I’ve tried to keep athletes I coach doing volume on grass and only switching to synth tracks for fast track sessions. Then of course there is the risk of shin-splints due to swapping from soft to hard surfaces. That’s another story.
I agree with your approach, as I now only have athletes train on grass. We use to train on the synthetic surface but I was getting too many athletes complaining of soreness and unable to back up the next day.
We compete occasionally on the synthetic surfaces, and the feedback generally is that the athletes feel sore after competing on synthetic, so we have an easier grass session the next day.
I don’t like using both surfaces for training purposes, for the reasons you mentioned, ie: shin splints.
btw, are you back coaching again? If so, anyone of note?
McHahon TA and Green P. Fast running tracks. SC Am 239:146-163, 1978
McHahon TA and Green P The influence of track compliance of running. J Biom 12: 893-904, 1979
Over twenty years has passed since the revolutionary work by Green and McMahon on surface stiffness on running mechanics. Their findings have later been supported by Weyland, Farley 2002. What they found was that stiffer surfaces increased performance and decrease injury. The underlying mechanisms was by shorter contact time & greater stride length. Because stiffer surfaces allows for greater recoil of elastic energy, the metabolic cost of running is reduced.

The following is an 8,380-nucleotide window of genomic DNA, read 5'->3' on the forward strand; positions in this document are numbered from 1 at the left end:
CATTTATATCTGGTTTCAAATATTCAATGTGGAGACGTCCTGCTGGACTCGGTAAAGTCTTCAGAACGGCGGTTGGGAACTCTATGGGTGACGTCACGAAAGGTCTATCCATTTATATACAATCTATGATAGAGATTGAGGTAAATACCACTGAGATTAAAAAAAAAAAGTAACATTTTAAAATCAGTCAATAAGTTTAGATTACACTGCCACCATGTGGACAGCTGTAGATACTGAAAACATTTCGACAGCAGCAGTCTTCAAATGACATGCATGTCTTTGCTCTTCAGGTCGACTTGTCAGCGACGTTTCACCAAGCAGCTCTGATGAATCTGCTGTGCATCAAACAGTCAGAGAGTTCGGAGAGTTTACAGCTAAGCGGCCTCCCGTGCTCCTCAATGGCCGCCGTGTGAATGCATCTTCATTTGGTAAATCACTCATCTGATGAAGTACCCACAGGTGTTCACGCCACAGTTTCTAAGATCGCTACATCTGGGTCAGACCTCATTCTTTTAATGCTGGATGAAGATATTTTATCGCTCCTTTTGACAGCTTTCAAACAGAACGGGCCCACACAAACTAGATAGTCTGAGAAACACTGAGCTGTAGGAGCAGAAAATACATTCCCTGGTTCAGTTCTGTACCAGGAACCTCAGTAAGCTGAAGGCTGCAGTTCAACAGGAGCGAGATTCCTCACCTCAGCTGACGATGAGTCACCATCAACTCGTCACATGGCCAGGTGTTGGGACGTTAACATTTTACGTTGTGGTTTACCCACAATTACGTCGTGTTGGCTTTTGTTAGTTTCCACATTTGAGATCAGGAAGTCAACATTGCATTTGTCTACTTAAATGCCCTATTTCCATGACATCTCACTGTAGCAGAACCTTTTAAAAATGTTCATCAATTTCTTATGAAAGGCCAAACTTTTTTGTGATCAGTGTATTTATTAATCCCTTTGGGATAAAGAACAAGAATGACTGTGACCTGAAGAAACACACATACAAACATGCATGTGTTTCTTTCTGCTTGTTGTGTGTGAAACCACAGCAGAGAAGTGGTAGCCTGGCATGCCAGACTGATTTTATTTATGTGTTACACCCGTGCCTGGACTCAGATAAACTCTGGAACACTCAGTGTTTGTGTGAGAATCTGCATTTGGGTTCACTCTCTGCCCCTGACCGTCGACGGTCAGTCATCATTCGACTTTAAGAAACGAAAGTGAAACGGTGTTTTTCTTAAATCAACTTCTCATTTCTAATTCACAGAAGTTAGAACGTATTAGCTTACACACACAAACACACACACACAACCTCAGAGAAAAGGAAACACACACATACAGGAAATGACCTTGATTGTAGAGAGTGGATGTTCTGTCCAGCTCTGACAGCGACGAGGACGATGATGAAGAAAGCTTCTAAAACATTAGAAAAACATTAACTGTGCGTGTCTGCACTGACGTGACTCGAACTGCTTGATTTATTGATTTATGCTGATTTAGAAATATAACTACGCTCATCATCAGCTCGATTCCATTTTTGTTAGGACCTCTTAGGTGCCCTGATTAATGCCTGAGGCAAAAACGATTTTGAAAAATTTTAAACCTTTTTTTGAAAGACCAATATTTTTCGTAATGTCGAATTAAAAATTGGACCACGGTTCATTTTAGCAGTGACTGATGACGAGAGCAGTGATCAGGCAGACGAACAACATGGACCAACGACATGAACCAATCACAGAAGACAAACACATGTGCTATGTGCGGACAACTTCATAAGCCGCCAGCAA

So according to research synthetic tracks are superior for a few reasons.
1- lower metabolic cost
2- faster times
3- decrease number of injuries
4- more compliant surface enables
greater recoil of elastic energy.
But I don’t the think the issue is that simple. For runners that have the strength in ligaments, tendons, and in muscles to be able stay tall and keep rigid on ground contact synthetic tracks are better suited. Since they are strong enough to deform the track without collapsing on ground contact.
For the less skilled performer a flat grass track in better suited. Weaker athletes tend to collapse on stiffer surfaces, which leads excessive loading on the achilles.